• PHEVs are popular in Europe where more countries have CO2 based car tax. Phev gives you most of CO2 savings and cars cost many times less than gasoline car with same power.

  7. This may be a short-term issue, but I think you also have to consider price and availability when selecting a PHEV. When I first started looking, around 18 months ago, the PHEV concept sounded great for my typical use, so I started shopping. What an eye opener! I learned a number of things. First of all, manufacturers don’t always offer PHEVs in all states. They seem to focus more on the “blue” states. The cars sellout fast, so good luck finding one, and if you do, be prepared to pay a big dealer add-on. When I first started looking, dealers were tacking $10k on top of the MSRP for the RAV4. Are you effing kidding me?! Sorry, just can’t do it. I decided to wait. I finally gave in last month and bought a 2024 Hyundai Tucson PHEV. I still paid MSRP, which is more than I wanted to pay, but I was able to buy it off the lot. Maybe price and availability are becoming more reasonable now.

    So far, I’m very pleased with the Tucson.

    • Stephen Winter | October 6, 2023 at 1:39 PM |

      My sister lives in surrey bc and she’s enjoying her hyundai tucson phev without being added to the list she went to the dealership and there was 1 available as it was supposed to have been ready for delivery and the buyer was transferred to Europe

    • PostprandialTorpor | October 9, 2023 at 12:59 PM |

      If by blue you mean ZEV status states. Take that up with your representative. This isn’t a political thing. Most PHEVs are “compliance vehicles” meant to fit certain laws and standards so manufacturers can get incentives. If your state reps and lobbies don’t desire ZEV status that’s a decision you can raise your voice on.

  8. A couple of observations: You are making this more complicated than it needs to be. Buy a PHEV if your normal use profile fits with what they are good at. Most people are not going to try to optimize every trip, and will leave the car in its automatic setting, where it will mix and max the power trains to provide the best result. In that setting, full power will always come on if you floor it. BEV’s are not difficult to charge, and only delay the start of charge when the owner sets it that way. If you have a level 2 charger, plug it in after the last trip of the day, unplug it when you start the first trip. You can set it for off-peak charging if you want. Road tripping a Tesla is not an anxiety producing event. It’s quite simple, the car tells you when to charge and routes you to the charger. No looking at a cell phone. Tesla public chargers are 99% reliable. You will usually go from10% to 80% in 20 minutes. There are many reasons to have a larger battery, than you need for day to day use. Get as much range as you can afford.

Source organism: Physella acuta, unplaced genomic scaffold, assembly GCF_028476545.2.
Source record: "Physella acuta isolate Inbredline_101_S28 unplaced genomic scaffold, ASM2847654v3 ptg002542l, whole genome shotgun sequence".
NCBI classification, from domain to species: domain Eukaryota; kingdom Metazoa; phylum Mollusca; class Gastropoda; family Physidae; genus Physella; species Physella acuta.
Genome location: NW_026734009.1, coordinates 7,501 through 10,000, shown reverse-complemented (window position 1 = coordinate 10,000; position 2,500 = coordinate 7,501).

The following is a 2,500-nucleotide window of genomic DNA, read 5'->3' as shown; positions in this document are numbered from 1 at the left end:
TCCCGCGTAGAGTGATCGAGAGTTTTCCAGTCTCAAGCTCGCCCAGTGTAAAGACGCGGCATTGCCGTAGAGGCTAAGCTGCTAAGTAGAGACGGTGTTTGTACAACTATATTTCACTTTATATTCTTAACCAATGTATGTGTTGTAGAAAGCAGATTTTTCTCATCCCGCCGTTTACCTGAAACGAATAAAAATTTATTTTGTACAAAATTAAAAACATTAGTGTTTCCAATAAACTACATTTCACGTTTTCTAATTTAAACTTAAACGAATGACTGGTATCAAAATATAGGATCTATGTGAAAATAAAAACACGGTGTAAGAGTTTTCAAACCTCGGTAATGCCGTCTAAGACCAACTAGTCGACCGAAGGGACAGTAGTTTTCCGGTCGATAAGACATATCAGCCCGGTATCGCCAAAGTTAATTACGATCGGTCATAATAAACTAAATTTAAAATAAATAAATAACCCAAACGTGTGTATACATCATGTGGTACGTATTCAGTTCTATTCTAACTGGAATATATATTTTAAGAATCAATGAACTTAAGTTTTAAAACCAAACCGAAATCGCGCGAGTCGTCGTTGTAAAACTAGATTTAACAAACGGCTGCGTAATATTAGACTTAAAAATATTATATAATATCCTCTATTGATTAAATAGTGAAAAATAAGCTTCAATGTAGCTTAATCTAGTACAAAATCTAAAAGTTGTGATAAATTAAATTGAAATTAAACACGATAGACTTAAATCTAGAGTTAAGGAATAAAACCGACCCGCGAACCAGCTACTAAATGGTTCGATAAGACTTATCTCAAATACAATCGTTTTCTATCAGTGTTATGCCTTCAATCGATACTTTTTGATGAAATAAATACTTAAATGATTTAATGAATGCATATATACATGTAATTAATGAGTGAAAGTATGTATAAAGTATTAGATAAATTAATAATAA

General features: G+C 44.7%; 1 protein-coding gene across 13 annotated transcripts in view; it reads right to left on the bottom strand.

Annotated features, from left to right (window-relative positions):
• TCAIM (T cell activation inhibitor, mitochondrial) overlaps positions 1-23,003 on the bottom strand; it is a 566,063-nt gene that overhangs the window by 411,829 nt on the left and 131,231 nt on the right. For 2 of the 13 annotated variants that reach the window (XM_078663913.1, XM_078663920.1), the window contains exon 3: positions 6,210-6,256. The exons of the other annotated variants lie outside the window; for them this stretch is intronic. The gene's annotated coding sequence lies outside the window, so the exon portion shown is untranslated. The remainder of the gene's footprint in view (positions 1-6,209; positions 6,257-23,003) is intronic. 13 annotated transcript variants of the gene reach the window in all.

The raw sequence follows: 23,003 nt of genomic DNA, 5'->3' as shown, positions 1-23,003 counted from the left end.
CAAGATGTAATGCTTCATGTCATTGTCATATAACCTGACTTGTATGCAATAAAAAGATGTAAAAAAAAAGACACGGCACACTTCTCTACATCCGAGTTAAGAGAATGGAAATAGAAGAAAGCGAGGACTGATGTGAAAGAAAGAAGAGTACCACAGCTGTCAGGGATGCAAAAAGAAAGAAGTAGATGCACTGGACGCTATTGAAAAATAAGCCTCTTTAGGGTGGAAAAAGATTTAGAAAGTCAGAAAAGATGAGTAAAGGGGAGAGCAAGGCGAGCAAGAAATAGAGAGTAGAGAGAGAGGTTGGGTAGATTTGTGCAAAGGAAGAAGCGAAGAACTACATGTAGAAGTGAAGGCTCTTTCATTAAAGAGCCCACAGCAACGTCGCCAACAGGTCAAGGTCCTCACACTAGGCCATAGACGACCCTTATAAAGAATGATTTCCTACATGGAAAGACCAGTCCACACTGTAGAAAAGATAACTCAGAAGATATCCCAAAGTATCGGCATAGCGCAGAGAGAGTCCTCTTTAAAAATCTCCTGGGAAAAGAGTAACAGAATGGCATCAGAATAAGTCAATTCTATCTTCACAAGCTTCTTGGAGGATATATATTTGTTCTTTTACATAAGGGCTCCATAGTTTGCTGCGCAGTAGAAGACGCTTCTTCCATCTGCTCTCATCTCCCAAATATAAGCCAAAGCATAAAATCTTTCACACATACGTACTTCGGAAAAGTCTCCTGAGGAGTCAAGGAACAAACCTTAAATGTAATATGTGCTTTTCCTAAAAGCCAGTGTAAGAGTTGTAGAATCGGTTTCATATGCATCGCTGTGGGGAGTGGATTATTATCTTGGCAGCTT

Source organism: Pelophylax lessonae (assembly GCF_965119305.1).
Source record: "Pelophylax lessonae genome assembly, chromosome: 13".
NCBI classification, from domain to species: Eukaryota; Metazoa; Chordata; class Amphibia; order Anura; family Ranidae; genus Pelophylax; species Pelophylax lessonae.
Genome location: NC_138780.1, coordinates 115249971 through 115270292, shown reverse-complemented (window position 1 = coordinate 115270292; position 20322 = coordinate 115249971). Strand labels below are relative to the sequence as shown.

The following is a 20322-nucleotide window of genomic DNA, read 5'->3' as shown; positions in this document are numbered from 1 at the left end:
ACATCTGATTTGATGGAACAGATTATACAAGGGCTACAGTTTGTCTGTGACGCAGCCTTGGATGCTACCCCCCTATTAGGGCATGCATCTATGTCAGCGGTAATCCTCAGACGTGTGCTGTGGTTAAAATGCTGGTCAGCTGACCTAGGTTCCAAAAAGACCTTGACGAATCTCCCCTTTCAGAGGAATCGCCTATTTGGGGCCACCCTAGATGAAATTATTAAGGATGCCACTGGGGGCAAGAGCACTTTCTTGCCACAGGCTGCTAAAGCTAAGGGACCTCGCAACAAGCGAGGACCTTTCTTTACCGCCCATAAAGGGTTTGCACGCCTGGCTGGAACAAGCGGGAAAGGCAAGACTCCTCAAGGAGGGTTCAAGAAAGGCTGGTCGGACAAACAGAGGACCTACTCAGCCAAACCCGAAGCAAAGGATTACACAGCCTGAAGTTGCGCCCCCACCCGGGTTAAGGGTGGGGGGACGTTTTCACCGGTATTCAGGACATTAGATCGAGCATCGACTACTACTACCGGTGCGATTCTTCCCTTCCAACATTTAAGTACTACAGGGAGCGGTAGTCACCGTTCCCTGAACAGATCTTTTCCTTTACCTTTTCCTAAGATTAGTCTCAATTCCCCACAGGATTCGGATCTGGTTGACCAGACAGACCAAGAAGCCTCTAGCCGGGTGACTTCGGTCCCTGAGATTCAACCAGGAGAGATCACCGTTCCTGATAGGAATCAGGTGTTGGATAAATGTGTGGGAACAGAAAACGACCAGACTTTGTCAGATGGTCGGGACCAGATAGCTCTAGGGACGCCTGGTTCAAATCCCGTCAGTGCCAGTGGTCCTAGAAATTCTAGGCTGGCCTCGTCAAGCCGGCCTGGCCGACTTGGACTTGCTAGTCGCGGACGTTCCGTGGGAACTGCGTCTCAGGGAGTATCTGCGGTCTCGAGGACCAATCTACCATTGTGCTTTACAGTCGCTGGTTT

• Phev is the best of both worlds many times. However quality of technology is not as even field as EVs.

    • Harley B. Bird Whisperer | October 10, 2023 at 3:03 PM |

      Been driving my Prius Plug-in since 2013. Took it from SF area to Vancouver BC and back, Denver area and back, Oregon, Yosemite, etc.
      50 MPG on the highway. At home, plug in at night to a wall outlet. Half my total miles are electric. Favorite car ever. These guys make it WAAAY too complicated.

    • Doug Perrenoud | October 10, 2023 at 10:52 PM |

      Some PHEVs will not use the gas engine unless you select it or the battery is depleted (Chevy Volt, Ford Fusion are two that I’ve owned that work this way)

  9. Tom Mihelich | October 5, 2023 at 8:47 PM |

    I’ve owned my RAV4 Prime XSE for 2 1/2 years. In that time I’ve accrued 50,000 miles; 60% electric. 40% gasoline. The gasoline engine, which most often is used on the highway, has averaged 38 mpg.
    Acceleration is phenomenal. The AWD works well especially since I installed Michelin Cross Climate 2 tires a year ago.
    If you pay attention and drive as this auto was designed the results will make you a believer. It has my wife who at first was very skeptical.

    • Doris Atkinson | October 10, 2023 at 6:06 PM |

      Same experience here. Toyota hit the sweet spot on electric range and hybrid gas efficiency and a super practical car for winter weather driving.